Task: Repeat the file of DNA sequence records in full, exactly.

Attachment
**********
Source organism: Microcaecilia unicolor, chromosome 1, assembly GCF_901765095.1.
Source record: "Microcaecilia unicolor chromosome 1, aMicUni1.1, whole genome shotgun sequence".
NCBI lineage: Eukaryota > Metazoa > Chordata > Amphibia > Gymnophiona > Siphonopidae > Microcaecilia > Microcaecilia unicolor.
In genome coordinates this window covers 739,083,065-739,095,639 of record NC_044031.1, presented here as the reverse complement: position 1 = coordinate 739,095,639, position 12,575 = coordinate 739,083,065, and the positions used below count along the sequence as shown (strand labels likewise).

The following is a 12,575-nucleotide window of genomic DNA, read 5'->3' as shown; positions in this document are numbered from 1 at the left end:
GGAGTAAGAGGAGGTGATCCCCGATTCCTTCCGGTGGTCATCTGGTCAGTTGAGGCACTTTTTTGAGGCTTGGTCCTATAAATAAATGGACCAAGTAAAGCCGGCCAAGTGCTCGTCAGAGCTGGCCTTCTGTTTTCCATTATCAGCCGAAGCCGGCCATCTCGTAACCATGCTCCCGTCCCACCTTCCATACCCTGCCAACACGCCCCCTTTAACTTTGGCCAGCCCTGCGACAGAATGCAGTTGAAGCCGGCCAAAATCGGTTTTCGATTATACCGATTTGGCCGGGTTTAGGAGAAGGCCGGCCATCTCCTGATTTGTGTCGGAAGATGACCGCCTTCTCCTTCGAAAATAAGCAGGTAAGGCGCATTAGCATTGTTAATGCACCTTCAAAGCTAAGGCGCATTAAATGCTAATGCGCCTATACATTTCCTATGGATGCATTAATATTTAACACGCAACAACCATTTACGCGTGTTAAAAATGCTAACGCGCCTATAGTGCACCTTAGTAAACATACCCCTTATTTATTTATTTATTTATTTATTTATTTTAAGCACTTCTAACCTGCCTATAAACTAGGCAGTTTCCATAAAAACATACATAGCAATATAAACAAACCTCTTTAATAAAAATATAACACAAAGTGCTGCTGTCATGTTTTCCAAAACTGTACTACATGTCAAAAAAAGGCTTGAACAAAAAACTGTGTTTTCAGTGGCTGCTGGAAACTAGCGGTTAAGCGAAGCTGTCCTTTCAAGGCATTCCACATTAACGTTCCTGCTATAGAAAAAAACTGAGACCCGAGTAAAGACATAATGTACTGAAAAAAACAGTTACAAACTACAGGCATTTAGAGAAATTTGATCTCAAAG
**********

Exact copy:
Source organism: Microcaecilia unicolor, chromosome 1, assembly GCF_901765095.1.
Source record: "Microcaecilia unicolor chromosome 1, aMicUni1.1, whole genome shotgun sequence".
NCBI lineage: Eukaryota > Metazoa > Chordata > Amphibia > Gymnophiona > Siphonopidae > Microcaecilia > Microcaecilia unicolor.
In genome coordinates this window covers 739,083,065-739,095,639 of record NC_044031.1, presented here as the reverse complement: position 1 = coordinate 739,095,639, position 12,575 = coordinate 739,083,065, and the positions used below count along the sequence as shown (strand labels likewise).

The following is a 12,575-nucleotide window of genomic DNA, read 5'->3' as shown; positions in this document are numbered from 1 at the left end:
GGAGTAAGAGGAGGTGATCCCCGATTCCTTCCGGTGGTCATCTGGTCAGTTGAGGCACTTTTTTGAGGCTTGGTCCTATAAATAAATGGACCAAGTAAAGCCGGCCAAGTGCTCGTCAGAGCTGGCCTTCTGTTTTCCATTATCAGCCGAAGCCGGCCATCTCGTAACCATGCTCCCGTCCCACCTTCCATACCCTGCCAACACGCCCCCTTTAACTTTGGCCAGCCCTGCGACAGAATGCAGTTGAAGCCGGCCAAAATCGGTTTTCGATTATACCGATTTGGCCGGGTTTAGGAGAAGGCCGGCCATCTCCTGATTTGTGTCGGAAGATGACCGCCTTCTCCTTCGAAAATAAGCAGGTAAGGCGCATTAGCATTGTTAATGCACCTTCAAAGCTAAGGCGCATTAAATGCTAATGCGCCTATACATTTCCTATGGATGCATTAATATTTAACACGCAACAACCATTTACGCGTGTTAAAAATGCTAACGCGCCTATAGTGCACCTTAGTAAACATACCCCTTATTTATTTATTTATTTATTTATTTATTTTAAGCACTTCTAACCTGCCTATAAACTAGGCAGTTTCCATAAAAACATACATAGCAATATAAACAAACCTCTTTAATAAAAATATAACACAAAGTGCTGCTGTCATGTTTTCCAAAACTGTACTACATGTCAAAAAAAGGCTTGAACAAAAAACTGTGTTTTCAGTGGCTGCTGGAAACTAGCGGTTAAGCGAAGCTGTCCTTTCAAGGCATTCCACATTAACGTTCCTGCTATAGAAAAAAACTGAGACCCGAGTAAAGACATAATGTACTGAAAAAAACAGTTACAAACTACAGGCATTTAGAGAAATTTGATCTCAAAG